#> rule51 -2.6981570 Wind > 5.7 & Temp <= 84
#> rule25 -2.4481192 Wind > 6.3 & Temp <= 82
#> rule28 -2.1119330 Temp <= 84 & Wind > 7.4
#> rule74 -0.8276940 Wind > 6.9 & Temp <= 84
#> rule200 -0.4479854 Solar.R <= 201
#> rule166 -0.1202175 Wind > 6.9 & Temp <= 82
```

We can plot the baselarners in the ensemble using the `plot`

method (note that only the nine most important baselearners are requested here):

`plot(airq.ens, nterms = 9, cex = .5)`

We can obtain the estimated coefficients for each of the baselearners using the `coef`

method:

```
coefs <- coef(airq.ens)
coefs[1:10,]
#> rule coefficient description
#> 201 (Intercept) 72.968070 <NA>
#> 166 rule191 -15.640149 Wind > 5.7 & Temp <= 87
#> 149 rule173 -8.664592 Wind > 5.7 & Temp <= 82
#> 178 rule204 8.171556 Wind <= 10.3 & Solar.R > 148
#> 39 rule42 -7.692859 Wind > 6.3 & Temp <= 84
#> 10 rule10 -6.803289 Temp <= 84 & Temp <= 77
#> 167 rule192 -4.692662 Wind > 5.7 & Temp <= 87 & Day <= 23
#> 84 rule93 3.146876 Temp > 77 & Wind <= 8.6
#> 48 rule51 -2.698157 Wind > 5.7 & Temp <= 84
#> 23 rule25 -2.448119 Wind > 6.3 & Temp <= 82
```

We can assess the importance of input variables as well as baselearners using the `importance()`

function:

`importance(airq.ens, round = 4)`

We can generate predictions for new observations using the `predict`

method:

```
predict(airq.ens, newdata = airquality[1:4,])
#> 1 2 3 4
#> 31.10390 20.82041 20.82041 21.26840
```

We can obtain partial dependence plots to assess the effect of single predictor variables on the outcome using the `singleplot()`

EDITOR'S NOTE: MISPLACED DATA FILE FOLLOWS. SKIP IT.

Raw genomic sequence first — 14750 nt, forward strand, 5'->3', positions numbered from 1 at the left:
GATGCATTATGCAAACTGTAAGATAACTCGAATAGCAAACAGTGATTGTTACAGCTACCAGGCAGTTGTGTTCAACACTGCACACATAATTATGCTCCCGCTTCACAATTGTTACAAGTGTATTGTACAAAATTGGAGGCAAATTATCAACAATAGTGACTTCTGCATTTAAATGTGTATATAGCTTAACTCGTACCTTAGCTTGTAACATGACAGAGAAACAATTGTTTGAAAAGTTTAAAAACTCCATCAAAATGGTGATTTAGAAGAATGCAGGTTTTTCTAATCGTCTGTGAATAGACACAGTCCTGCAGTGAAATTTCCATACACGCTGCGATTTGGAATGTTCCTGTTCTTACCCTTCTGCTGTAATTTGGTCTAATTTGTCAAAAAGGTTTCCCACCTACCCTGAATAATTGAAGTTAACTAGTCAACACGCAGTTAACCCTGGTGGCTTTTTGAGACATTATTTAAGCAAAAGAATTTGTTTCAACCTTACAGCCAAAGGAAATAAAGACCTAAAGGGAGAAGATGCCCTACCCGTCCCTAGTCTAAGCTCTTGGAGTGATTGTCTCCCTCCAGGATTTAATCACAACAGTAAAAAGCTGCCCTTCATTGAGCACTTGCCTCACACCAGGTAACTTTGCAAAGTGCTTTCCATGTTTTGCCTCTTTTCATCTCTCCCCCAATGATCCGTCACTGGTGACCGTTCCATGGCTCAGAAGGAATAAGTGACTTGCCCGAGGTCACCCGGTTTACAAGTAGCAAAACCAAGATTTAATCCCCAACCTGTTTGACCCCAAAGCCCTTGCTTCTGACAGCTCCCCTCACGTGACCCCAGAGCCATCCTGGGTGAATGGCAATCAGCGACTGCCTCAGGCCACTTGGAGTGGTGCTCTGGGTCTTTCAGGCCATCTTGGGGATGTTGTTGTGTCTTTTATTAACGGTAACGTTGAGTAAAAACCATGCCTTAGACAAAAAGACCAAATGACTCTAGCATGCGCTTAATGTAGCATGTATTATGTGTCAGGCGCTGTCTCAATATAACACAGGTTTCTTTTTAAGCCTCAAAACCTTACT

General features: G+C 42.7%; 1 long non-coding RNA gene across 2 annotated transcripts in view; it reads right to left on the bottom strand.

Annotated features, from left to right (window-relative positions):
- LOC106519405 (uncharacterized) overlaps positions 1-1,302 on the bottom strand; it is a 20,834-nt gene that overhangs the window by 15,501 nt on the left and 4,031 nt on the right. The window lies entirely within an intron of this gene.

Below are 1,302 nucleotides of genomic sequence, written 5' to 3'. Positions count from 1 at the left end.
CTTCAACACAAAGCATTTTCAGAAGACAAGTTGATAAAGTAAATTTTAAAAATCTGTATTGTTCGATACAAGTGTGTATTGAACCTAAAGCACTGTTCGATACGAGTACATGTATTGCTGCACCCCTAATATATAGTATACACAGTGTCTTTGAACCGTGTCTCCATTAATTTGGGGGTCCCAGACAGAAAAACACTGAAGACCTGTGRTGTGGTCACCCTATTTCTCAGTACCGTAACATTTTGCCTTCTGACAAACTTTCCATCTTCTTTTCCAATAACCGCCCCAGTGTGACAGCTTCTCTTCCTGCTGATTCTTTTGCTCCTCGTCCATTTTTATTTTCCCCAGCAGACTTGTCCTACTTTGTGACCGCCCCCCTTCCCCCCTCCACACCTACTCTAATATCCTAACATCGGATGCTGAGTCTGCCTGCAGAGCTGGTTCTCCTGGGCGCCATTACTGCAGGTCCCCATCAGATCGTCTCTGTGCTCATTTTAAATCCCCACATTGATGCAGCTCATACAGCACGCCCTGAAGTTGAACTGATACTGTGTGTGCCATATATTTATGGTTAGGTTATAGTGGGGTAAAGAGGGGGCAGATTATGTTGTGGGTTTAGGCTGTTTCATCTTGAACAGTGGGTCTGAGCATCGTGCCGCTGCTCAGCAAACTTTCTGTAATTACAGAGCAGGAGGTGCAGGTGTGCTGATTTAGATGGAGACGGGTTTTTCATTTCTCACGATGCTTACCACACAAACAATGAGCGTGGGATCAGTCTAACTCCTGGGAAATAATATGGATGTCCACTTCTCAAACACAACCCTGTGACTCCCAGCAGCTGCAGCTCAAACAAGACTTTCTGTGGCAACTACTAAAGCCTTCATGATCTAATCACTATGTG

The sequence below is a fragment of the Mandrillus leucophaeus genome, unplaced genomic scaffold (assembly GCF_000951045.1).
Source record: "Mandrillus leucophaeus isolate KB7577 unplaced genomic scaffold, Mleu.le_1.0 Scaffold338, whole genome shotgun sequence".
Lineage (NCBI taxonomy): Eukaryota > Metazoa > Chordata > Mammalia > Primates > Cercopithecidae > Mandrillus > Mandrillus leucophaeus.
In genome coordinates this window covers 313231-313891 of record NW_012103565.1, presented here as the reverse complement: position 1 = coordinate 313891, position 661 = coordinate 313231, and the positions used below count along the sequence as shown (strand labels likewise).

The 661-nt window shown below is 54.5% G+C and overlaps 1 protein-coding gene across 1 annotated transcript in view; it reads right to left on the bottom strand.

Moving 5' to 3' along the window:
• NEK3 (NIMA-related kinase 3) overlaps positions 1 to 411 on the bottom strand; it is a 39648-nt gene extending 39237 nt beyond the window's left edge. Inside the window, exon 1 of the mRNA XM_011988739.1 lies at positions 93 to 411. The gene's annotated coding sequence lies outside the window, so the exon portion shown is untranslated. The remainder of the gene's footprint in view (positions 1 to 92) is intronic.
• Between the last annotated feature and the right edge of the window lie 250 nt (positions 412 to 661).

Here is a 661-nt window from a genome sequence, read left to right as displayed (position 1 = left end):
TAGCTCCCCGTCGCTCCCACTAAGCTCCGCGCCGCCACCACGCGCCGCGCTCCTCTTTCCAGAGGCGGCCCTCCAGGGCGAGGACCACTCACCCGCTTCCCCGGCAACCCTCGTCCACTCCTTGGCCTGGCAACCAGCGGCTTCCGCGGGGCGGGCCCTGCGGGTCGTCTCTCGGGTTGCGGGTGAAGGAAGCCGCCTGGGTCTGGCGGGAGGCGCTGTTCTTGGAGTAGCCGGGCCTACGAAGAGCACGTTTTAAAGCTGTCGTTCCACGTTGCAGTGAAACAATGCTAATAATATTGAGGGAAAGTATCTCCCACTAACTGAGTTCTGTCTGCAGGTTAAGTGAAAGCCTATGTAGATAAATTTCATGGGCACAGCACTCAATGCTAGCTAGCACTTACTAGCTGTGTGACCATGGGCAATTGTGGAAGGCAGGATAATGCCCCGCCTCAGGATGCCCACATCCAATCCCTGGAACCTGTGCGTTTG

function:

`singleplot(airq.ens, varname = "Temp")`

We can obtain partial dependence plots to assess the effects of pairs of predictor variables on the outcome using the `pairplot()`

function:

```
pairplot(airq.ens, varnames = c("Temp", "Wind"))
#> Loading required namespace: akima
#> NOTE: function pairplot uses package 'akima', which has an ACM license. See also https://www.acm.org/publications/policies/software-copyright-notice.
```

We can assess the expected prediction error of the prediction rule ensemble through cross validation (10-fold, by default) using the `cvpre()`

function:

```
set.seed(43)
airq.cv <- cvpre(airq.ens)
airq.cv$accuracy
#> $MSE
#> MSE se
#> 364.99773 83.88072
#>
#> $MAE
#> MAE se
#> 13.748826 1.264794
```

We can assess the presence of input variable interactions using the `interact()`

and `bsnullinteract()`

funtions:

```
set.seed(44)
nullmods <- bsnullinteract(airq.ens)